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Winter Squash is Back on the Menu! Part 1

September 29, 2015 by Dean Simmons, Registered Dietitian

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In Part 1 of this series you’ll learn about buying and storing winter squash. Part 2 takes you to the kitchen and provides tips on using this delicious vegetable (well actually it’s a fruit).

Winter squash come in a dazzling number of varieties. They vary widely in size, colour, shape and flavour. To help you get started we’ve got answers to some common squash questions.

What’s the difference between winter and summer squash?

  • Winter squash, like acorn and buttercup squash, have been picked after they have fully matured and have hard skins. This makes them perfect for storing through the winter months. Compared to summer squash, winter squash have sweeter taste, denser texture and yellow or orange flesh.
  • Summer squash, like zucchini and patty pan squash, are harvested earlier in the season. They have thin edible skins and typically white or pale yellow flesh.

Are winter squash nutritious?

  • You bet! Winter squash are a source of beta-carotene, vitamin C, potassium and other essential nutrients.
  • Beta carotene is an orange coloured nutrient that our bodies convert to vitamin A, and also acts as an antioxidant.
  • Vitamin C is important for our immune system and the growth and repair of body tissues.
  • Potassium is a mineral that can help to lower blood pressure.

Where is the best place to buy winter squash?

  • While butternut and acorn squash are commonly available at supermarkets you’ll most likely need to visit a farmer’s market, squash farm or specialty shop to experience the delightful variety of winter squash being harvested locally. Look for a farmer’s market near you here.

I’m new to winter squash, where should I start?

  • Start with butternut squash. It is beige coloured and shaped like a bell. The skin is fairly thin making it easier to cut and peel than other winter squash. Butternut squash is commonly available in grocery stores year round, but is best at the peak of the local season in the fall. The flesh is deep orange with a sweet and nutty flavour.  As you get more adventurous try other varieties like delicata or buttercup squash.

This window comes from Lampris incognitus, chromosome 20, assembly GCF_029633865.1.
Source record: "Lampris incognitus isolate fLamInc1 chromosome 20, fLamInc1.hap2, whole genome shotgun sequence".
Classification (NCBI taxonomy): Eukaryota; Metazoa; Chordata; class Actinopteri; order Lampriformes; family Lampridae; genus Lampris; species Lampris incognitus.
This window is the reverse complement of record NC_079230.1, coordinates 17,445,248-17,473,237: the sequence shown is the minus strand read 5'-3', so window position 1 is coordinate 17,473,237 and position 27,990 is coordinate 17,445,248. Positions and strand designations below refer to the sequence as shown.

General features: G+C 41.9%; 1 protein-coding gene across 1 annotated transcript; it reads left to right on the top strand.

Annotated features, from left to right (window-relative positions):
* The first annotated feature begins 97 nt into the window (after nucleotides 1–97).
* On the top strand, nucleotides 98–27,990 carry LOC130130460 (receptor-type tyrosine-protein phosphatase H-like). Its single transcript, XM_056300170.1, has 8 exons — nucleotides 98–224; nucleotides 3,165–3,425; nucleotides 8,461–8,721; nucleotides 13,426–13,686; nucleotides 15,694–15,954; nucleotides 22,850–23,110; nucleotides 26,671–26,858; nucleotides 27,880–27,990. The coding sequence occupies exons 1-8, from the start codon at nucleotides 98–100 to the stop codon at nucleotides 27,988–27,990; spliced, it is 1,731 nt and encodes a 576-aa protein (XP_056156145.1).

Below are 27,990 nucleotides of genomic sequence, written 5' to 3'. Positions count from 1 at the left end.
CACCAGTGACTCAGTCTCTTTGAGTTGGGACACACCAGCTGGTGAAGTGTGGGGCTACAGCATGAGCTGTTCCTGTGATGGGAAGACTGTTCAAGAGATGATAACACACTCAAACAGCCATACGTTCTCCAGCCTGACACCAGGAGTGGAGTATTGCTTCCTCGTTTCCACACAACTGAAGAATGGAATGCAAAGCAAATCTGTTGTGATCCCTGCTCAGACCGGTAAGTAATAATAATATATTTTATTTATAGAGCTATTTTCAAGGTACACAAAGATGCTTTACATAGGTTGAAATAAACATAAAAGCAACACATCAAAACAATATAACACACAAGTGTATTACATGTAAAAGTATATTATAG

How do I choose and store winter squash?

  • Choose squash that feel heavy for their size and have hard, deep coloured skin without any damage or soft spots.
  • Store whole squash in a cool, dry and well ventilated place. Check occasionally for signs of rot. Squash should last several months if kept this way.

Wondering what to do with the colourful winter squash you’ve brought home? Check back tomorrow for Part 2 of this series where we’ll focus on recipes and tips for using this seasonal favourite.


Related blogs

Winter Squash is Back on the Menu! Part 2
Recipe Ideas for Savouring the Harvest
Pumpkin Raisin Muffins by Tracy Nash

Recommended resources

BCfresh: Squash
EatRight Ontario: All About Winter Squash
All About Pumpkins: Facts
Epicurious: A Visual Guide to Winter Squash
What’s Cooking America: Types of Squash

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Comments (1)

Adrienne Ngai's picture

Adrienne Ngai, Registered Dietitian

Posted on Wednesday September 30, 2015 a 3:34pm

Great post! I love eating squash.

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